“[NHMRC] recommendations for surgical aseptic technique on surgical procedures, including use of sterile gloves, are stated to apply to all surgical procedures regardless of setting, including office-based practice.”

Dr Koehler believed the general practice featured in the study recorded an unacceptably high rate of wound infection, and that there was insufficient evidence provided to accept this was caused by Queensland’s tropical environment.

“It is puzzling that with an already huge infection rate compared to the accepted levels of 1%–3%, the practice in this study is prepared to introduce yet another risk for infection; the use of non-sterile gloves.”

She said there were additional advantages for GPs using sterile gloves not addressed in the research. “Sterile gloves are more comfortable, with better fit leading to increased dexterity, and are thicker, providing better protection for the health care worker should there be a needle stick injury.”
Dr Anthony Dixon, skin cancer specialist and director of education at the Australian College of Cutaneous Oncology, said that both GPs and researchers needed to look beyond just the issue of glove sterility to more basic practices such as ensuring adequate hand hygiene.

Dr Dixon said that although he welcomed Australian research on glove sterilisation, the study also raised other issues for consideration, such as the need for greater GP education on how to manage simple wound infections after minor skin excision.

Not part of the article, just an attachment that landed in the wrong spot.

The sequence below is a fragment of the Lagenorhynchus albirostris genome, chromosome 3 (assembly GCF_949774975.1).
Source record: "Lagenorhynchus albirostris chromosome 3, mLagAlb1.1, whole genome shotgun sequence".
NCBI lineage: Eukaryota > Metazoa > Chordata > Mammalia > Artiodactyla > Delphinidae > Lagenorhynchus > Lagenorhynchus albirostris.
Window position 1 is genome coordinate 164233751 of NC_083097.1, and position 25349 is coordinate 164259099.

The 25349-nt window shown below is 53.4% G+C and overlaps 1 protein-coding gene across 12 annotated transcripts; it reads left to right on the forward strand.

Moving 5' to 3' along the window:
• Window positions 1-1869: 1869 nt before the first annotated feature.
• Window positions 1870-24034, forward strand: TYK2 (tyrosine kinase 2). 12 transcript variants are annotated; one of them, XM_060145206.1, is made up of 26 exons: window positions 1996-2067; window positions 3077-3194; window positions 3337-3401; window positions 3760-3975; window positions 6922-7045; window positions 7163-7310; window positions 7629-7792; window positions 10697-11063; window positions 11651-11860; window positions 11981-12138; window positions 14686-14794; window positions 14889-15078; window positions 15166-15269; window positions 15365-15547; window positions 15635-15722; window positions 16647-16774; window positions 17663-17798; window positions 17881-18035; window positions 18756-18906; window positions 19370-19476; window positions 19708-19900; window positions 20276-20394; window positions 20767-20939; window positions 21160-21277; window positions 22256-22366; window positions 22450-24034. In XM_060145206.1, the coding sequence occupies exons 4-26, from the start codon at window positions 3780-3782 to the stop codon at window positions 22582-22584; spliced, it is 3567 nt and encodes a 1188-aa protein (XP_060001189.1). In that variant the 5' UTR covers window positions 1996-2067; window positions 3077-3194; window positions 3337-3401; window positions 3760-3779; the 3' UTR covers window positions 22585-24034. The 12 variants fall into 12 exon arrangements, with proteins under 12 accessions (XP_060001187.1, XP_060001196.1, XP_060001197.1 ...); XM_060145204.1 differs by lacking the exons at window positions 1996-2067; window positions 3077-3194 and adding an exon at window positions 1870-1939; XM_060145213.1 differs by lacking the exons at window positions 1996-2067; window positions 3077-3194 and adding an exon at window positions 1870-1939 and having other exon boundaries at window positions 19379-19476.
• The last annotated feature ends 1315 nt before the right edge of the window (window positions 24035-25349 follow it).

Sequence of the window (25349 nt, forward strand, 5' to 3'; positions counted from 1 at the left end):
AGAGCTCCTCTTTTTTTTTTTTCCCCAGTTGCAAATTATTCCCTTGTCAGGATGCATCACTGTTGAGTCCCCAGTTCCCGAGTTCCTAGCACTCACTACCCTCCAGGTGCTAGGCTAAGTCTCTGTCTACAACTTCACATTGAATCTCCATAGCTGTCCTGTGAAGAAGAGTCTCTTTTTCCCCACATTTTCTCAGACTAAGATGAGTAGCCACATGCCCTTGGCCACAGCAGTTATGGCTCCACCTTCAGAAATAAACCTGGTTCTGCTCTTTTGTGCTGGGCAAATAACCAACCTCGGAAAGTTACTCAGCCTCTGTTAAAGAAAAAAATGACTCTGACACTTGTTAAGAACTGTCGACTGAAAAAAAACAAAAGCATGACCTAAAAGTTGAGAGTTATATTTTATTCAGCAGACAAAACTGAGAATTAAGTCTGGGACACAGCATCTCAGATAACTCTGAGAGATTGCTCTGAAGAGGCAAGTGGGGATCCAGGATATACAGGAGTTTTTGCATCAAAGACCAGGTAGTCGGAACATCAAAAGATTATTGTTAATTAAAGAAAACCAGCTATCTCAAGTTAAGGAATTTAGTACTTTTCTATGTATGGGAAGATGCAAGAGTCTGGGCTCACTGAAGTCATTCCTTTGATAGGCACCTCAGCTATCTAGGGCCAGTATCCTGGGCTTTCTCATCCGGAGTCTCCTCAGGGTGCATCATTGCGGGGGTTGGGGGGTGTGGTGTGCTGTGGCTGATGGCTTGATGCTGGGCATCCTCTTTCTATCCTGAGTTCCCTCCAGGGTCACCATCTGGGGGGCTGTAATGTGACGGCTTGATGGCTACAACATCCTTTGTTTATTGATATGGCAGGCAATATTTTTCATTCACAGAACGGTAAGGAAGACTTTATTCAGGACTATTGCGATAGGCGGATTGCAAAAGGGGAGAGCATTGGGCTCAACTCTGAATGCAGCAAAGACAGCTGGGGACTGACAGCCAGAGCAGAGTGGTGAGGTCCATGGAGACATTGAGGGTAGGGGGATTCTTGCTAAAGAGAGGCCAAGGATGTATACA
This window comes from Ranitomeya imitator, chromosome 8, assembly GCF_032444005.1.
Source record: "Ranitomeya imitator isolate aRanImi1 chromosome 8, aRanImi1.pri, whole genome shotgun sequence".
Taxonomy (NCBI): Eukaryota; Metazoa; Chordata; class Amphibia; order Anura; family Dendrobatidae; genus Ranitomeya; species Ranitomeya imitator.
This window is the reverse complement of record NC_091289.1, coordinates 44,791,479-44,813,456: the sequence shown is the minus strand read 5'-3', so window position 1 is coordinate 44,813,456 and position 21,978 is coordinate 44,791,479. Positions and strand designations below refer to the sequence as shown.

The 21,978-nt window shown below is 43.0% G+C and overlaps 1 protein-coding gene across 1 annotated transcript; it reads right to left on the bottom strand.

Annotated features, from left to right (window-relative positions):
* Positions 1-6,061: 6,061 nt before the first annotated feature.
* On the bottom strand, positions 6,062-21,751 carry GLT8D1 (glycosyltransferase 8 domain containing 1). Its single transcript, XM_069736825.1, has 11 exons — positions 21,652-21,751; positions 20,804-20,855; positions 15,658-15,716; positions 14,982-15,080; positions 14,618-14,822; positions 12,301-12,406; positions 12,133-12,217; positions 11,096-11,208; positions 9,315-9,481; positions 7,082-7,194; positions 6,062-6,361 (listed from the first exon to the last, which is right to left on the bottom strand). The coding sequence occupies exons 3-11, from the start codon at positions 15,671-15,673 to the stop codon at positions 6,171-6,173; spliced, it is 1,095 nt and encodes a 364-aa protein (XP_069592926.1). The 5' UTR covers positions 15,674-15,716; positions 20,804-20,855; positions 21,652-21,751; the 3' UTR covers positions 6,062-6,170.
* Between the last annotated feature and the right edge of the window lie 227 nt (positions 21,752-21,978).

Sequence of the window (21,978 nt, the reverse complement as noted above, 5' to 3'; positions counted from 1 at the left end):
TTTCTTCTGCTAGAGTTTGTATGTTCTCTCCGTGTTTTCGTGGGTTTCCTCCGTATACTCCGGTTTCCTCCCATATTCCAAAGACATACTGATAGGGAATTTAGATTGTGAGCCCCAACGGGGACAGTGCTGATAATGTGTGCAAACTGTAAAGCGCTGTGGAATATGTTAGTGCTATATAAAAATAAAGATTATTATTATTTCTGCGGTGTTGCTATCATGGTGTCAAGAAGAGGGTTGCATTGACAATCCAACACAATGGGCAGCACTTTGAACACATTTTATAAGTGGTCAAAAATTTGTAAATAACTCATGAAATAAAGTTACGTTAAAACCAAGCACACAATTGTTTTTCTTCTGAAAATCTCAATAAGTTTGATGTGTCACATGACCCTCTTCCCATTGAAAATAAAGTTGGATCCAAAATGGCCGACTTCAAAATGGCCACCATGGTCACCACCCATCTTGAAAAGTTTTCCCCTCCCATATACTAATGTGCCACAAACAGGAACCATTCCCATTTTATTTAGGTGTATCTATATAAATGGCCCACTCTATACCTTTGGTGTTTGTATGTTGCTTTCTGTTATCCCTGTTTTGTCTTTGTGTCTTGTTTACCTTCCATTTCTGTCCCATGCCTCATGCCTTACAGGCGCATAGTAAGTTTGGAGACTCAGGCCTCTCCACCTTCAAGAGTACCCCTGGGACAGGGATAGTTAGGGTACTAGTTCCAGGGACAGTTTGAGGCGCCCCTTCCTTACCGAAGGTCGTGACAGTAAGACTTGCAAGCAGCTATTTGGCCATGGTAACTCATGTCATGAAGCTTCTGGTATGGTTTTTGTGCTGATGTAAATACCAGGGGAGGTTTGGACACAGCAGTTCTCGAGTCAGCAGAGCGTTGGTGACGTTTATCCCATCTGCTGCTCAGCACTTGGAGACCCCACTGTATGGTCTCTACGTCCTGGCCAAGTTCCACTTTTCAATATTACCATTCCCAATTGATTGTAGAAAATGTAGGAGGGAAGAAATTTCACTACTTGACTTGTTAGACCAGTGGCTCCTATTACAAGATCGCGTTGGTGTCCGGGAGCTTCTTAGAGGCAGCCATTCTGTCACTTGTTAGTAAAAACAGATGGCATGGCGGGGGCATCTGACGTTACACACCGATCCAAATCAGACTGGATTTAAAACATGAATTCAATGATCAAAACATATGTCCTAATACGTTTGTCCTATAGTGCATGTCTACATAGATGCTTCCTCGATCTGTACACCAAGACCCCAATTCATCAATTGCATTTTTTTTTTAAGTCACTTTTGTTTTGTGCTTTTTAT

1. MJA 2015; 202: 27-31
2. RACGP; Infection prevention and control standards, 5th ed
3. NHMRC; Australian Guidelines for the Prevention and Control of Infection in Healthcare 2010

(Photo: albicoccoalcuraro / iStock)


Should GPs abandon the use of sterile gloves for minor skin excisions?
  • No – sterile is always better (41%, 31 Votes)
  • Undecided – more studies needed (32%, 24 Votes)
  • Yes – the evidence is in (28%, 21 Votes)

Total Voters: 76

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7 thoughts on “Green light for non-sterile gloves

  1. Genevieve Freer says:

    Sterile gloves should be used for elective surgery-they are sterile.,

    You elect to perform an excision on clean skin, therefore you  have a duty of care to use clean gloves, not to use gloves from a box that your nurse used to clean a MRSA contaminated wounds or your cleaner used to clean the toliet.

    You should not even be operating in a dirty room-one used for contaminated wounds, nor a room with dirty open box of gloves.

    Sterile  elective procedures shlould be done done in a room reserved for sterile procedures, with sterile equipment, including sterile gloves. The cost of using sterile gloves is less than the cost of opening a new box of non-sterile gloves for each patient. Any open box of gloves could be contaminated with anything, includind faeces if any person failed tp wash their hands after going to the toilet, then used the non-sterile box to access gloves to clean the toliet.